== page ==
Reminder systems to improve patient adherence to tuberculosis clinic appointments for diagnosis and treatment
Reminder systems to improve patient attendance at tuberculosis clinics
Qin Liu1, Katharine Abba2, Marissa M Alejandria3, David Sinclair4, Vincent M Balanag5, Mary Ann D Lansang3
1 School of Public Health & Management, Chongqing Medical University, China Effective Health Care Network, Chongqing, China
2 Liverpool School of Tropical Medicine, International Health Group, Liverpool, Merseyside, UK
3 Department of Medicine, Philippine General Hospital, University of the Philippines, Department of Clinical Epidemiology and Section of Infectious Diseases, Manila, Philippines
4 Liverpool School of Tropical Medicine, Department of Clinical Sciences, Liverpool, UK
5 Lung Center of the Philippines, Quezon City, Philippines
Reminder systems to improve patient adherence to tuberculosis clinic appointments for diagnosis and treatment. Cochrane Database of Systematic Reviews 2014, Issue 11. Art. No.: CD006594.
To read the full review please follow this link: DOI: 10.1002/14651858.CD006594.pub3.
This Cochrane Review summarizes trials evaluating the effects of reminder systems on attendance at tuberculosis (TB) clinics and completion of TB treatment. After searching for relevant trials up to 29 August 2014, we included nine trials, including 4654 people.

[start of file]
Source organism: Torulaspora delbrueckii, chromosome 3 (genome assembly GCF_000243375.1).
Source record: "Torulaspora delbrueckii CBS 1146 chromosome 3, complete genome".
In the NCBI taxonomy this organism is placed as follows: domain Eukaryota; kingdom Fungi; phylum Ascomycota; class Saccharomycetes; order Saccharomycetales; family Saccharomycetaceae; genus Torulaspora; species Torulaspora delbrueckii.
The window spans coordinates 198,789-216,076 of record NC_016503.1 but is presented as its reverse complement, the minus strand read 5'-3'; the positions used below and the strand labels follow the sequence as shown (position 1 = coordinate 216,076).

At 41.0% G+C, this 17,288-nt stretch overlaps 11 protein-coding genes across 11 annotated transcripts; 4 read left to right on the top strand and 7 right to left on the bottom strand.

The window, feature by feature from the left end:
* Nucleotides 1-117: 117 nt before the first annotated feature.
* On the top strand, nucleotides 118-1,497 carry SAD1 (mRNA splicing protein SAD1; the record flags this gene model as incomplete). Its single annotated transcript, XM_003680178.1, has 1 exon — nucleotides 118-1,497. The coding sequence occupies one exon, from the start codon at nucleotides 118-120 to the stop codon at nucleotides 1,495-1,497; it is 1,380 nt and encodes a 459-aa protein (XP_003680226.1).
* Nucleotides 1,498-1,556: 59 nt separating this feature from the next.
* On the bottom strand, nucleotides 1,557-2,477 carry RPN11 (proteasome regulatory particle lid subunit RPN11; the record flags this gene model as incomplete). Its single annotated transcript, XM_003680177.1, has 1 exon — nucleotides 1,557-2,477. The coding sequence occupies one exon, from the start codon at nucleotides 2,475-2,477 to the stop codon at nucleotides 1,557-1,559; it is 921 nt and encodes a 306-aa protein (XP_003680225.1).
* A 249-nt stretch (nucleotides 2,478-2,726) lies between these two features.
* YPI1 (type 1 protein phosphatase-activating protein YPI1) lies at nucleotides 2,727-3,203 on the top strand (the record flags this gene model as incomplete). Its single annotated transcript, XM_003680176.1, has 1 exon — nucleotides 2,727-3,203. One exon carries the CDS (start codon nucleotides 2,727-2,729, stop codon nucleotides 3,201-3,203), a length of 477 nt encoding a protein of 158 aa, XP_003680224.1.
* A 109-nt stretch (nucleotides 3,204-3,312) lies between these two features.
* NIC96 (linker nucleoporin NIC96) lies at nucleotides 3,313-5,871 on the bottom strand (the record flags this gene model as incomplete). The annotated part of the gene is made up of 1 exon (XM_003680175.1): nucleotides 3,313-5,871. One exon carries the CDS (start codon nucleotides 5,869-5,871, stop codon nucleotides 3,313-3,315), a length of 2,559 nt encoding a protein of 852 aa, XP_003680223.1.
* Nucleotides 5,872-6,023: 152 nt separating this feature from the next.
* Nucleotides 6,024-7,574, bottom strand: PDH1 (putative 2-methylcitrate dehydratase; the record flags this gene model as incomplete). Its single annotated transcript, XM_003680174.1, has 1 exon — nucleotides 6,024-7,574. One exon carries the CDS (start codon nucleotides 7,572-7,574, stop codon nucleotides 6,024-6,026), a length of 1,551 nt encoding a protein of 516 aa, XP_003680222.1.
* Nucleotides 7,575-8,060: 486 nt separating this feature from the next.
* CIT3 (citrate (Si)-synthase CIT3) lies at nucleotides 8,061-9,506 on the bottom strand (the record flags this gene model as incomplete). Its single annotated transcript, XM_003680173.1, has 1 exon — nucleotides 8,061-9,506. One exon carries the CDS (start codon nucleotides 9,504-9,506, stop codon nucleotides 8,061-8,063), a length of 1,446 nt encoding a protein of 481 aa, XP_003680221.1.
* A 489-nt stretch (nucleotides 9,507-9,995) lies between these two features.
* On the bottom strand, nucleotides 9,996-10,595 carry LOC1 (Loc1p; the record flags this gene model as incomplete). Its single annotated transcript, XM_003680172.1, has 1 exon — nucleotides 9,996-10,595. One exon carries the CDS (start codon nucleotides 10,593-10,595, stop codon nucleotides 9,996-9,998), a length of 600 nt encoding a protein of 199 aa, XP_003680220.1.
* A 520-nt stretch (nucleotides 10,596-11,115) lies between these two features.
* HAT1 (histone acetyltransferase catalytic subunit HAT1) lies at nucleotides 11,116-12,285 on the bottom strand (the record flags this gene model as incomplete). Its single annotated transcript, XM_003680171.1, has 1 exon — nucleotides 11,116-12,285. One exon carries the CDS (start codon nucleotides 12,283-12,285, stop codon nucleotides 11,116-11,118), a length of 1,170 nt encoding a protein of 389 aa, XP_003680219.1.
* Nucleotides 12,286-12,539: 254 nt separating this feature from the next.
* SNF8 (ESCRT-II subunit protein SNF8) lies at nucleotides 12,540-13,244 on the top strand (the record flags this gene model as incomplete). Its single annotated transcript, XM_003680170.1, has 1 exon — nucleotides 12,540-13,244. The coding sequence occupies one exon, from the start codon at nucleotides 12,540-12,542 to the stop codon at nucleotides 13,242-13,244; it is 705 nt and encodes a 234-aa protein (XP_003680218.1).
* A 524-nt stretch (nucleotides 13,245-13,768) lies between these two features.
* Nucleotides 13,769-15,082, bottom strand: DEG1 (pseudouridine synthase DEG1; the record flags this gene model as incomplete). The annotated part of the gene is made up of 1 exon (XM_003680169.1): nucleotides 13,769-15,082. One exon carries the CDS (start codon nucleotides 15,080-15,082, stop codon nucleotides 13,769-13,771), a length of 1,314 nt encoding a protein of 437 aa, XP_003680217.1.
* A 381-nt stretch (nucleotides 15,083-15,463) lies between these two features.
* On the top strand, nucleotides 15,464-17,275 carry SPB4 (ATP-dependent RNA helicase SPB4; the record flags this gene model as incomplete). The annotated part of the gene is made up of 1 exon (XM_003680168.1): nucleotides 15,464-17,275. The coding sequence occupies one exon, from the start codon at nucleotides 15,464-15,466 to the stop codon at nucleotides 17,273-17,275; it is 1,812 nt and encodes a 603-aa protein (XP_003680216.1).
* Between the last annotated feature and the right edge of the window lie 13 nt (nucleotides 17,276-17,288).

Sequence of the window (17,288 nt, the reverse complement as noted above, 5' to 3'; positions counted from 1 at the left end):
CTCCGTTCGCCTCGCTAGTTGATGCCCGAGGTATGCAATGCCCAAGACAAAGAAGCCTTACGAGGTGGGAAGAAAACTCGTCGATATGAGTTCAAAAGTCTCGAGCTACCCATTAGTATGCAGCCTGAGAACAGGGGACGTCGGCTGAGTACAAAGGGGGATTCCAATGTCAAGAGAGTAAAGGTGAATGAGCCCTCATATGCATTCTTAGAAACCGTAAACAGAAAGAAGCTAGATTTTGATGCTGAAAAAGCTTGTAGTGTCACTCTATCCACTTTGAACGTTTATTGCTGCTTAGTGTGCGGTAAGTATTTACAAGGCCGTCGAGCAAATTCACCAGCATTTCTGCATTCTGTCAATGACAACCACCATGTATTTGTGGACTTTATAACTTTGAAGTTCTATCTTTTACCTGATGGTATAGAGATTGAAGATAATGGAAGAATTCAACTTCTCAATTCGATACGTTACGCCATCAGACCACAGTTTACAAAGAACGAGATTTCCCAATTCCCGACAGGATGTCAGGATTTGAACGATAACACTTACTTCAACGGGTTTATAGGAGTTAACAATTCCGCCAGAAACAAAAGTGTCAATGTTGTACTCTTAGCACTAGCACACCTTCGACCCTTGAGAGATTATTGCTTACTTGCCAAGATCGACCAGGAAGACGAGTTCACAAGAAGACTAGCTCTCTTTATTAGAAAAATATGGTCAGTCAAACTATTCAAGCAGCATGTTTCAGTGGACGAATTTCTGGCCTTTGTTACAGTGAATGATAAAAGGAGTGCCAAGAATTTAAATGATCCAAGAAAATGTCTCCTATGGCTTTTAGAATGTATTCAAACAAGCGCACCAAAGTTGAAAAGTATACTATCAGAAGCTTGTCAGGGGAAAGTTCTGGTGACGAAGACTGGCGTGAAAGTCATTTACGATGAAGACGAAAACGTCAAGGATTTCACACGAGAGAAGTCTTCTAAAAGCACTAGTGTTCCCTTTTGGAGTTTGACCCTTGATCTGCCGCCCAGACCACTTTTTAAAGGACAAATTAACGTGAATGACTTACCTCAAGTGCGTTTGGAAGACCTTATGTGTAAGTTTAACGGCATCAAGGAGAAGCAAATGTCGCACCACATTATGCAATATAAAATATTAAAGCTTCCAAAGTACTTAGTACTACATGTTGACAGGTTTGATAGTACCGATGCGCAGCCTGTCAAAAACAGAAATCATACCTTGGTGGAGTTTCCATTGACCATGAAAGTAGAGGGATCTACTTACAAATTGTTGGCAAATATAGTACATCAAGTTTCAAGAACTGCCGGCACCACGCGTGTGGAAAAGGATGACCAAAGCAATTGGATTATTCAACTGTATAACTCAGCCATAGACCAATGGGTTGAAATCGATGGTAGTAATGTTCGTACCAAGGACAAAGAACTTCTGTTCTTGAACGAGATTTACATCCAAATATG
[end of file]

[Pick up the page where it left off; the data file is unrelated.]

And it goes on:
What are reminder systems and how might they help?
Effective treatment for TB requires people to take multiple drugs daily for at least six months. Consequently, once they start to feel well again, some patients stop attending clinics and stop taking their medication which can lead to the illness returning and the development of drug resistance. One strategy the World Health Organization recommends is that an appointed person (a health worker or volunteer) watches the person take their medication everyday (called direct observation). Other strategies include reminder systems to prompt patients to attend for appointments on time, or to re-engage people who have missed or defaulted on a scheduled appointment. These prompts may be in the form of telephone calls or letters before the next scheduled appointment ("pre-appointment reminders"), or phone calls, letters, or home visits after a missed appointment ("default reminders").
What the research says:
For people being treated for active TB:
- More people attended the clinic and completed TB treatment with pre-appointment reminder phone-calls (low quality evidence).
- More people attended the clinic and completed TB treatment with a policy of default reminders (low and moderate quality evidence respectively).
For people on TB prophylaxis:
- More people attended the clinic with pre-appointment phone-calls, and the number attending the final clinic was higher with three-monthly phone-calls or nurse home visits.
For people undergoing screening for TB:
- Similar numbers of people attended clinic for skin test reading with and without pre-appointment phone-calls (low quality evidence).
- Similar numbers of people attended clinic for skin test reading with and without take home reminder cards.